If you would like to know more about the project then you can follow online via:http://samarch.orghttp://www.wessexportal.co.uk/category/samarch-salmonid-management-round-the-channel or contact Katie Thompson on thompsonk@bournemouth.ac.uk or Genoveva Esteban gesteban@bournemouth.ac.uk.

Marine Life of Poole Bay event at Hengistbury Head

Hengistbury Head visitor centre will be hosting a free presentation on the 3rd February, 19:00-20:30, showcasing the diverse marine life within Poole Bay. This event will display footage collected through Baited Remote Underwater Video (BRUV) surveys conducted over the past 3 years. The presentation will also discuss the impacts artificial structures such as coastal defences (seawalls, groynes, breakwaters) can have on marine life and showcase ways in which we can improve the habitats provided for marine life on artificial structures.

PhD researcher Alice Hall from Bournemouth University who studies the ecology and enhancement of artificial structures. She has spent the last 3 years researching the marine life associated with artificial structures on the south coast of England and will be showcasing some of her work at the presentation.

 

 

Booking is essential – please call 01202 451618 to reserve your place.

Exploring Plankton Diversity in Southampton Water

Exploring Plankton Diversity in Southampton Water

Undergraduate students in the department of Life and Environmental Sciences investigated the diversity of phytoplankton and zooplankton in Southampton water as part of their third-year Biological Oceanography module. Using the research vessel RV Callista at the National Oceanography Centre Southampton (NOCS), samples were collected at 5 locations, or “stations”, between Calshott and the Itchen River.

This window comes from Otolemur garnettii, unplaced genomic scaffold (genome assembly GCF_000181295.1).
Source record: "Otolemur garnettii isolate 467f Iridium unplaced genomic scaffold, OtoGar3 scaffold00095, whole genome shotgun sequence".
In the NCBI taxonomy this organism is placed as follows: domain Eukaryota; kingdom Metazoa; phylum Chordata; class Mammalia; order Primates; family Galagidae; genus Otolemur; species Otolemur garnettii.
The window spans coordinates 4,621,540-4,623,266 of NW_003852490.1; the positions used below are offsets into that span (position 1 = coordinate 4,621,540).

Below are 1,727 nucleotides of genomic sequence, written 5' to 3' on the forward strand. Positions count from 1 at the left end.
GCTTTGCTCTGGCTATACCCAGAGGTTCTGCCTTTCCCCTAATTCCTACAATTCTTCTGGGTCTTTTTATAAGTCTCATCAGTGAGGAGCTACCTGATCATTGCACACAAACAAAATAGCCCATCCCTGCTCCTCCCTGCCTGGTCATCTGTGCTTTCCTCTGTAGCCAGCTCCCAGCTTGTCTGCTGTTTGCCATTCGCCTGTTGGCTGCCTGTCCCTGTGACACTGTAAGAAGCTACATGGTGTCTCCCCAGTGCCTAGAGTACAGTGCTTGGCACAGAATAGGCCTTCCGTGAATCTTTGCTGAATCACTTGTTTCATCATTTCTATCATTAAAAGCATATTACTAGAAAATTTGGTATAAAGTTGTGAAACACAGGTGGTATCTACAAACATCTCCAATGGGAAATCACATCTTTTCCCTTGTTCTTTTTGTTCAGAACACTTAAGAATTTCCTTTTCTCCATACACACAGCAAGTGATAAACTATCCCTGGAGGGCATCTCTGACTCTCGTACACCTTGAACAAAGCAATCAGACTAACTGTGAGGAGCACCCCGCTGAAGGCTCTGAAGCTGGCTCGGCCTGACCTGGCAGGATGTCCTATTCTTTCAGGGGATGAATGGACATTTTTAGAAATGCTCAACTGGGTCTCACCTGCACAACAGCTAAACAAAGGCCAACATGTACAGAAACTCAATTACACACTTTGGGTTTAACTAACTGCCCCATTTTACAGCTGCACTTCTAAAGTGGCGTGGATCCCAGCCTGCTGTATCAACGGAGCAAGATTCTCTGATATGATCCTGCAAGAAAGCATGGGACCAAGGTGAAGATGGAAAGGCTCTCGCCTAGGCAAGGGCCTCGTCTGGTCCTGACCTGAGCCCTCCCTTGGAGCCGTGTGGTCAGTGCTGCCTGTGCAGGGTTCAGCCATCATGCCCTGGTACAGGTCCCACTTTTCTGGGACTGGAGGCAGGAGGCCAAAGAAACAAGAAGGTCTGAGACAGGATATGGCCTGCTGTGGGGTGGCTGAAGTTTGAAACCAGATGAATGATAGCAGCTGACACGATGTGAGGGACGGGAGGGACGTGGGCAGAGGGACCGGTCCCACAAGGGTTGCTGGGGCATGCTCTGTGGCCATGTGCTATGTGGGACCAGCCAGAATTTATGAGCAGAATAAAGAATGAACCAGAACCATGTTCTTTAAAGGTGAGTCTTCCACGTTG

Environmental data was collected at each station using an array of sensors, measuring parameters such as temperature, salinity, chlorophyll and oxygen concentration. Phytoplankton were collected at two depths at each site, representing deep and shallow water. Zooplankton was caught using a plankton net, with a 120µm mesh to catch zooplankton in the net. These samples were subsequently analysed back at the university.

Trawls and grab samples were also used to investigate the benthic (bottom dwelling) communities living on the seabed and to analyse the oxygen content of the sediment. Benthic animals found included starfish, fish such as gobies and flounders, cuttlefish, crabs and ‘moss animals’ (bryozoans).

Back at BU, the phyto- and zooplankton samples were analysed using microscopy. A variety of diatoms and dinoflagellates were found in the phytoplankton samples, and barnacle larvae, copepods and the larvae of marine worms were found in the zooplankton samples. Microbes too small to be seen under the microscope were counted using flow cytometry, a technique used to identify cyanobacteria and other minute cells.

The study demonstrated the great diversity of planktonic and benthic life in Southampton water, and highlighted the importance of monitoring and understanding the microscopic life of the sea since the microscopic life , as the base of the food web, is crucial in sustaining the larger and better understood forms of marine life.

Bournemouth University Life and Environmental Sciences Collaboration

Promoting Scientific Knowledge and Understanding at Bournemouth University and beyond!

Within Bournemouth University’s Department of Life & Environmental Sciences, students and staff work in partnership to collaborate new knowledge and understanding in many ways, including placements, research assistantships, conference participation and outreach events.

We often collaborate with professional practitioners and this fusion fosters potential for the work having immediate practical benefits as well as being an inspiring way to learn. A new website development showcases this collaboration work and allows you to look at the work the university does and be able to connect with the people involved.